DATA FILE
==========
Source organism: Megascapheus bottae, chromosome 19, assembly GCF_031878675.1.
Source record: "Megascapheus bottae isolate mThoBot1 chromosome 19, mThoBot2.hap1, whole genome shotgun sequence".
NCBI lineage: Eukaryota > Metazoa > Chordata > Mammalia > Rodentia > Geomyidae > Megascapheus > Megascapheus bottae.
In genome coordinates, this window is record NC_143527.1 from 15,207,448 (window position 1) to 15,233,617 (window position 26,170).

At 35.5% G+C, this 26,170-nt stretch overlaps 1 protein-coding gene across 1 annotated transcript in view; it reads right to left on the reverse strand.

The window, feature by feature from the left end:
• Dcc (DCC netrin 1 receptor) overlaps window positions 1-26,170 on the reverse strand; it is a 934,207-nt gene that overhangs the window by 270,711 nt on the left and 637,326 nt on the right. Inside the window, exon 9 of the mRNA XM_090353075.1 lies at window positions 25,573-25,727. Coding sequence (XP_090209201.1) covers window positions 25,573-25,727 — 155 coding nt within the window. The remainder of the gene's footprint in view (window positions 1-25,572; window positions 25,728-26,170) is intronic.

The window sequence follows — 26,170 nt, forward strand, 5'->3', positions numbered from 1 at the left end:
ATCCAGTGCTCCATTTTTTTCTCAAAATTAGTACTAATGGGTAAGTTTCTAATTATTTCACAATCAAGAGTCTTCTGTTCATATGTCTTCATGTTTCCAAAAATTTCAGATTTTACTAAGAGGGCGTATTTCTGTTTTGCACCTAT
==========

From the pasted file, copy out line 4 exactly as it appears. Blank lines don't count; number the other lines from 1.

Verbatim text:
In genome coordinates, this window is record NC_143527.1 from 15,207,448 (window position 1) to 15,233,617 (window position 26,170).